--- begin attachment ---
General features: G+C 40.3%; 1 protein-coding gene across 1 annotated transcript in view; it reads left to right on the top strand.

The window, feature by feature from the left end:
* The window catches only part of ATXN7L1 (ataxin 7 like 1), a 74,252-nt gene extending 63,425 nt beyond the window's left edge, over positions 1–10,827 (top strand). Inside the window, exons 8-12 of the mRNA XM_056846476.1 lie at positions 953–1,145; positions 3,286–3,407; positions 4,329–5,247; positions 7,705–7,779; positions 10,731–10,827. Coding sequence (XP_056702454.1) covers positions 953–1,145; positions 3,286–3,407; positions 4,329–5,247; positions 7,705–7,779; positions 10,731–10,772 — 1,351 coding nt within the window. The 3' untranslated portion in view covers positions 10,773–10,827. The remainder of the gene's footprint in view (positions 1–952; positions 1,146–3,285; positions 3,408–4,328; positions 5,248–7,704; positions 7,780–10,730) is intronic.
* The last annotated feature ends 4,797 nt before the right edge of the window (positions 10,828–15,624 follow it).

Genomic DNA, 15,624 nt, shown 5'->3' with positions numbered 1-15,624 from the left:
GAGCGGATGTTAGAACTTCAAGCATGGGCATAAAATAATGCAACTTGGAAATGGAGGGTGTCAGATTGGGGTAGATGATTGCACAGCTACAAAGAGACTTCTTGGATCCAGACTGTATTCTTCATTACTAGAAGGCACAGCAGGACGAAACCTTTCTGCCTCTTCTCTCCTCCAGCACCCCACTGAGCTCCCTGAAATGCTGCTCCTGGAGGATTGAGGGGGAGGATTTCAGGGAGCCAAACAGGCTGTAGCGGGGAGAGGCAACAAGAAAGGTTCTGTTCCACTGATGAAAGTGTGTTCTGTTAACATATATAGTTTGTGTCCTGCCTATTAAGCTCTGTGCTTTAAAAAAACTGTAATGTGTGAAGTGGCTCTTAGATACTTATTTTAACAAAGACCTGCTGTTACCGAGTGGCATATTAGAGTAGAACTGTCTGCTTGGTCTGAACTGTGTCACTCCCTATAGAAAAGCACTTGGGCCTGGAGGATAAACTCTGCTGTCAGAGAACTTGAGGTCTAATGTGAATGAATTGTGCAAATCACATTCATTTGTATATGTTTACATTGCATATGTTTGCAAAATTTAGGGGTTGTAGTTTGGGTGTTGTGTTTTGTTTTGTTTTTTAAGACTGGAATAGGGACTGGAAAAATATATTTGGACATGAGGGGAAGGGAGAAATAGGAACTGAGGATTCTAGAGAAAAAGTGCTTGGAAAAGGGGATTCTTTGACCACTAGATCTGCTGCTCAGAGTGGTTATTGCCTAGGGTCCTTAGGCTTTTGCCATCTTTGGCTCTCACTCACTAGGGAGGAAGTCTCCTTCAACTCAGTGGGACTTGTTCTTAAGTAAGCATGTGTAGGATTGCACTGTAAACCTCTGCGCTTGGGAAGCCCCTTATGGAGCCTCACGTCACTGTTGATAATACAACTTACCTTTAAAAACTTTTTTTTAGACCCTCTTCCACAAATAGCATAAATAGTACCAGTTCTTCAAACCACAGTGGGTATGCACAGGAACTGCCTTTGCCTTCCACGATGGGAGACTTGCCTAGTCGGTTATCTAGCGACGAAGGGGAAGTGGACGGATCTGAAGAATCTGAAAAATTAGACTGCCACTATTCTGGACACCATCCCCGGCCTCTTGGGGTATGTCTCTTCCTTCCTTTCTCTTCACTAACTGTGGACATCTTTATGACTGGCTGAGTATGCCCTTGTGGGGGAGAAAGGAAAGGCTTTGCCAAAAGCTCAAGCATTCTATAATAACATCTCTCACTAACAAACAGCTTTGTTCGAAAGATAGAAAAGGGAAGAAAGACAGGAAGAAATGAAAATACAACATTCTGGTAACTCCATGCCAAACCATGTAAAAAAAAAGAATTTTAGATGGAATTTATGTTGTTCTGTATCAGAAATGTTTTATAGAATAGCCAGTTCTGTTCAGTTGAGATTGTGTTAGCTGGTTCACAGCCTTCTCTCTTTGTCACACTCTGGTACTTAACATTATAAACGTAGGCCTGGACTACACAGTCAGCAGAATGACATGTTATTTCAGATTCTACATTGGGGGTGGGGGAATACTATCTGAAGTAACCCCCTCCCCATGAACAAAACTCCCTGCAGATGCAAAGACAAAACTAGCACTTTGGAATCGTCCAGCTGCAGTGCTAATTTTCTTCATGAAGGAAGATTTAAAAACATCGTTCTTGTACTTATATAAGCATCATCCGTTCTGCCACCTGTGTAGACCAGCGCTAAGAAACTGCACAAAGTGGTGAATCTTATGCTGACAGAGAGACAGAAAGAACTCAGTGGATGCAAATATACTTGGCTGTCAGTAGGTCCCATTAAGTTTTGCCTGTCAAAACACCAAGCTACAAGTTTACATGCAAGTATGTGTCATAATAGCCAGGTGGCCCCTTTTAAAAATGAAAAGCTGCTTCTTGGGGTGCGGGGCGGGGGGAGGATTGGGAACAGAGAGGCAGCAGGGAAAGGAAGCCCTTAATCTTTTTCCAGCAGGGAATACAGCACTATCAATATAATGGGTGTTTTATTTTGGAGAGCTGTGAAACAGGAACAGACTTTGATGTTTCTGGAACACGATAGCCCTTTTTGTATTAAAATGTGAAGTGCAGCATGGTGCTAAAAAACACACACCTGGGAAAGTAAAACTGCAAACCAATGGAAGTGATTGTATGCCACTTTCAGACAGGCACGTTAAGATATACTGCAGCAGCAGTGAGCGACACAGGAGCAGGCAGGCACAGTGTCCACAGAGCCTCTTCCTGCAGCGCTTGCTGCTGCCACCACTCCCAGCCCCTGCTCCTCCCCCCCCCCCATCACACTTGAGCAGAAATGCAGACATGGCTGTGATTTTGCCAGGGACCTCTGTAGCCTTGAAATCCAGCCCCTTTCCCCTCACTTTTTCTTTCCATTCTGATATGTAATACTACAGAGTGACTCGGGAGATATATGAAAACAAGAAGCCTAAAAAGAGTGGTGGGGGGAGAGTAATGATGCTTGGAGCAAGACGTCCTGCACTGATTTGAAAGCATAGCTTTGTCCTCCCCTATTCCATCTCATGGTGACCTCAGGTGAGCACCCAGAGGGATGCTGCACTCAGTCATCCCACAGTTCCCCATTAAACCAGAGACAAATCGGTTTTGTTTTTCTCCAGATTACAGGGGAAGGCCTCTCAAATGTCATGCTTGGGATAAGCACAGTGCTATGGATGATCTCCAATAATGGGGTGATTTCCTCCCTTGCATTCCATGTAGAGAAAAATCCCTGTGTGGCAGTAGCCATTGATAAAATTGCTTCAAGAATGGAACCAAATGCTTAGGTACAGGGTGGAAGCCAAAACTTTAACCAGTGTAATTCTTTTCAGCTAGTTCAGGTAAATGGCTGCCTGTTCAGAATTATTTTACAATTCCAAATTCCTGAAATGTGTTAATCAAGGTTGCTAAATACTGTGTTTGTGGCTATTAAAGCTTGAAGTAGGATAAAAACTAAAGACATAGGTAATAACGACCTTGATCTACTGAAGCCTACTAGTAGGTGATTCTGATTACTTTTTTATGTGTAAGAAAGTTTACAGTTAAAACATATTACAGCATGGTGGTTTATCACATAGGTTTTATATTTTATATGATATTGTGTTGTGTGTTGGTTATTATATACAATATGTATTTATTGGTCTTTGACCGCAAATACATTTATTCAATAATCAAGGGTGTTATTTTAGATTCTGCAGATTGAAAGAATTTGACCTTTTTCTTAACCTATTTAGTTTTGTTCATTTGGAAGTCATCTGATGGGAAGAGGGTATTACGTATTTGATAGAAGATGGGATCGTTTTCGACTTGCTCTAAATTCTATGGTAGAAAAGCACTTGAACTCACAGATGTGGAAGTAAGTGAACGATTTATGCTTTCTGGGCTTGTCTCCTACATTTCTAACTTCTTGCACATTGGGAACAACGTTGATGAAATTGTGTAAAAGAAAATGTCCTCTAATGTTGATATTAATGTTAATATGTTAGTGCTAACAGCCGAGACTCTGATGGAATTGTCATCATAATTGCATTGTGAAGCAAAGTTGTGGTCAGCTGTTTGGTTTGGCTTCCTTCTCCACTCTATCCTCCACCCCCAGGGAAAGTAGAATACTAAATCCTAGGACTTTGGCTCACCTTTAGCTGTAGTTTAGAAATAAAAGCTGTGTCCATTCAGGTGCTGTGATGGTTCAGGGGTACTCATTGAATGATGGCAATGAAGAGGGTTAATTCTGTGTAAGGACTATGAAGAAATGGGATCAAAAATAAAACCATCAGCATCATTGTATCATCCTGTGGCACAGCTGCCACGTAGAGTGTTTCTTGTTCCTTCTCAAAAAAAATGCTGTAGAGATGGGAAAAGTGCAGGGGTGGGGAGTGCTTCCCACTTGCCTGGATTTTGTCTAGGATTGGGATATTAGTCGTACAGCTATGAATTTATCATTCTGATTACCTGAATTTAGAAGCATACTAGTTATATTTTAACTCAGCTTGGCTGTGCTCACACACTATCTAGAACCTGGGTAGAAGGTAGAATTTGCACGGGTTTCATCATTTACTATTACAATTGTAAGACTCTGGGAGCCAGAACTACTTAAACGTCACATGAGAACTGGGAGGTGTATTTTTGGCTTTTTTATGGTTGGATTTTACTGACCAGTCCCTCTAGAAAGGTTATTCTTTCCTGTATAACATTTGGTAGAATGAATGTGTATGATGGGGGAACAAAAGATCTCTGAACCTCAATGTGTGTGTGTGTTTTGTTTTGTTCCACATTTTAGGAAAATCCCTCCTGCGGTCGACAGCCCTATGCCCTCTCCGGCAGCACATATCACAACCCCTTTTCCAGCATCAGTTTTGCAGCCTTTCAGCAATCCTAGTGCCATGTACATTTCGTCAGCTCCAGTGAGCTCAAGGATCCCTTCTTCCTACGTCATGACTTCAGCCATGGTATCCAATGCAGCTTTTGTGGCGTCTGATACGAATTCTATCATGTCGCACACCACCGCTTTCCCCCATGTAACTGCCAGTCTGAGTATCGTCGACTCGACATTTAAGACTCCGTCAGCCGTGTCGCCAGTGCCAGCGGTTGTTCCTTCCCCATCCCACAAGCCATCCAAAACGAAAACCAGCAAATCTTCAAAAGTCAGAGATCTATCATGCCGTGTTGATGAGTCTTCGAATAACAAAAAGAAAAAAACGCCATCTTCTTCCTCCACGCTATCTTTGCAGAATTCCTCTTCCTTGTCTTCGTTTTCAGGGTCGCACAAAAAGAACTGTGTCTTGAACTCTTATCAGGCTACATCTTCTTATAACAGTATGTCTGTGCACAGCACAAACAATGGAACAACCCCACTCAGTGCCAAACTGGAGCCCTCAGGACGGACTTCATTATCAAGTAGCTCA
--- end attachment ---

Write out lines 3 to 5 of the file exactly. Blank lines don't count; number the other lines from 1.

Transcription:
* The window catches only part of ATXN7L1 (ataxin 7 like 1), a 74,252-nt gene extending 63,425 nt beyond the window's left edge, over positions 1–10,827 (top strand). Inside the window, exons 8-12 of the mRNA XM_056846476.1 lie at positions 953–1,145; positions 3,286–3,407; positions 4,329–5,247; positions 7,705–7,779; positions 10,731–10,827. Coding sequence (XP_056702454.1) covers positions 953–1,145; positions 3,286–3,407; positions 4,329–5,247; positions 7,705–7,779; positions 10,731–10,772 — 1,351 coding nt within the window. The 3' untranslated portion in view covers positions 10,773–10,827. The remainder of the gene's footprint in view (positions 1–952; positions 1,146–3,285; positions 3,408–4,328; positions 5,248–7,704; positions 7,780–10,730) is intronic.
* The last annotated feature ends 4,797 nt before the right edge of the window (positions 10,828–15,624 follow it).

Genomic DNA, 15,624 nt, shown 5'->3' with positions numbered 1-15,624 from the left: